By Claus Hetting, Wi-Fi NOW CEO & Chairman
A research report released last week says that the 6 GHz band – today used mostly for satellite uplink and some fixed radio links – is ready for unlicensed (Wi-Fi) use. Allowing Wi-Fi to operate in the 6 GHz band would not cause harmful interference to existing primary services, the report says.
The report was produced by Maryland-based RFK Engineering Solutions and commissioned by a consortium of some the biggest companies in tech including Apple, Facebook, Google, Microsoft, Broadcom, & Qualcomm. The full report can be found here.
According to this news report, the research results were presented to the FCC on January 25. Following the meeting, FCC Commissioner Michael O’Rielly tweeted that he would like to see an FCC NPRM (‘Notice on Proposed Rule Making’) on unlicensed 6 GHz already this summer.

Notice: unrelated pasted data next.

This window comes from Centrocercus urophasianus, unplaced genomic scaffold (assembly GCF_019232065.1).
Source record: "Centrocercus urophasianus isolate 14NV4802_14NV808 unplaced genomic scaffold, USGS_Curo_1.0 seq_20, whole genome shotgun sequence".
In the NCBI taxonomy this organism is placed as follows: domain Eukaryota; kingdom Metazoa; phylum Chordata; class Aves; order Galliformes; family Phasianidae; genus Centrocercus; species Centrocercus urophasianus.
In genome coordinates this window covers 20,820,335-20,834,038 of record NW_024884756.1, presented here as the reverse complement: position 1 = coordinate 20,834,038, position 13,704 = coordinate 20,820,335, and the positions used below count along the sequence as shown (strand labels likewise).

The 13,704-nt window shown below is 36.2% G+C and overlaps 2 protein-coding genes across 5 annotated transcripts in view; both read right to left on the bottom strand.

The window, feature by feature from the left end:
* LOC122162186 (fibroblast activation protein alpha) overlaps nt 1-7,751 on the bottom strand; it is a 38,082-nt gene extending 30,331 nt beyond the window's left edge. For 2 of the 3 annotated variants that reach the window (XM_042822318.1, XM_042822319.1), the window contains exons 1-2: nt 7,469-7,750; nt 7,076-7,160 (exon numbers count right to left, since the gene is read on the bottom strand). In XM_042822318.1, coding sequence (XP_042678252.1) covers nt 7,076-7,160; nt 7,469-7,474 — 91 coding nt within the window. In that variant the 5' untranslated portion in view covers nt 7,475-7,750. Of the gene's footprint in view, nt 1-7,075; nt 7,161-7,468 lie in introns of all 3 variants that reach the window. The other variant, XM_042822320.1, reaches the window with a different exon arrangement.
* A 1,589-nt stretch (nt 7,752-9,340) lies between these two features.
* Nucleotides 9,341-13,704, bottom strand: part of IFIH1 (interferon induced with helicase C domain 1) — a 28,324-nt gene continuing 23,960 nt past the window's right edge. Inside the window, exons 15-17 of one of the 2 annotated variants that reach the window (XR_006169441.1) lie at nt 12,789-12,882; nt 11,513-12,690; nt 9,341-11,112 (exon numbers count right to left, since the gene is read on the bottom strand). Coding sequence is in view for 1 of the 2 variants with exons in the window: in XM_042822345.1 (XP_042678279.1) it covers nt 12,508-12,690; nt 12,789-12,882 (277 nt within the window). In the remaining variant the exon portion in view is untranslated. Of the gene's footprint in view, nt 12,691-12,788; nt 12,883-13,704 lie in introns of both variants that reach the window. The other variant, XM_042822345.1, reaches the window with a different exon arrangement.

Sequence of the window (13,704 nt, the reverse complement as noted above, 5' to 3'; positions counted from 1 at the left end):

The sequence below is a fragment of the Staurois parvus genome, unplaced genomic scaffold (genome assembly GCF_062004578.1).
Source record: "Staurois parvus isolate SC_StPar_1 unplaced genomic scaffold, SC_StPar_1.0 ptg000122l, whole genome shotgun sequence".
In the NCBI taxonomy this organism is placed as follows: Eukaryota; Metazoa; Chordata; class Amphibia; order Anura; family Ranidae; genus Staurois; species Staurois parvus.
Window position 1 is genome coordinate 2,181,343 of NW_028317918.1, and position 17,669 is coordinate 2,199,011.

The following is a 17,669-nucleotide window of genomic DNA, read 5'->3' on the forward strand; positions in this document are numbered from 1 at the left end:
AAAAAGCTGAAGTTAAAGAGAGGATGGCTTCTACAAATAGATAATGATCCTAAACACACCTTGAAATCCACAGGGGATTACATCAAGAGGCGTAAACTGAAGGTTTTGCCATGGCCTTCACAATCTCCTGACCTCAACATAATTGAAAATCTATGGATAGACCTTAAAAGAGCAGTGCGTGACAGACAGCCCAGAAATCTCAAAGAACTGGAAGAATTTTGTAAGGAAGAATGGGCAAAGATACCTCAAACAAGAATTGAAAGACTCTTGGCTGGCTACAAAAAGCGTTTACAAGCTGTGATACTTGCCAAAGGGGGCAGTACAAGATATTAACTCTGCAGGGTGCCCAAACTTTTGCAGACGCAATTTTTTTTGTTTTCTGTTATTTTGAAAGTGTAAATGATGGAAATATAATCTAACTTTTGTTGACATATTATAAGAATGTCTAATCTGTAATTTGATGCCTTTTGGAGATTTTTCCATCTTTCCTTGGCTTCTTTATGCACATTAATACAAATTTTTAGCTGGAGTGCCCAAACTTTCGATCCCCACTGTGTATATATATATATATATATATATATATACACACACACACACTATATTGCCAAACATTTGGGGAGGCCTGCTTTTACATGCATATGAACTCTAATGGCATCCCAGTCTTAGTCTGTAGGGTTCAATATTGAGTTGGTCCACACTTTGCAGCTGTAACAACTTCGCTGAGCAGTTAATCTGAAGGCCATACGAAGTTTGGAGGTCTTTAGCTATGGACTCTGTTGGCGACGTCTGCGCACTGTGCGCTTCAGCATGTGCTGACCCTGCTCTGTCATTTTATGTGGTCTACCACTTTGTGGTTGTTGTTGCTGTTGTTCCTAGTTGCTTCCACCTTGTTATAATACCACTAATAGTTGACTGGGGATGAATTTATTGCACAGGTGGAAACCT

— Mike O’Rielly (@mikeofcc) January 25, 2018
The 63-page report meticulously examines any prospective detrimental effects of allowing unlicensed radios (RLANs) to operate in the 6 GHz band. The use of unlicensed radios in the 6 GHz band would need to not materially interfere with the three types of services that are using the band today: Fixed Satellite Service (FSS), Fixed Service (FS), and Mobile Service (MS).
In all three cases, detailed analyses and simulations found no material adverse effects on incumbent uses of the band, RFK Engineering says.
The prospective release (full or partial) of the 6 GHz band (5.925-7.125 GHz) for unlicensed use would be a windfall for the Wi-Fi industry and not least for millions of consumers and businesses across the US. It would likely kick off a new era in wireless innovation and spark a surge in low-cost connectivity everywhere. Read more about the push towards 6 GHz Wi-Fi here.
Note that the new Wi-Fi standard – 802.11ax – has already been defined and standardised for use in the 6 GHz band. Read more about 802.11ax here.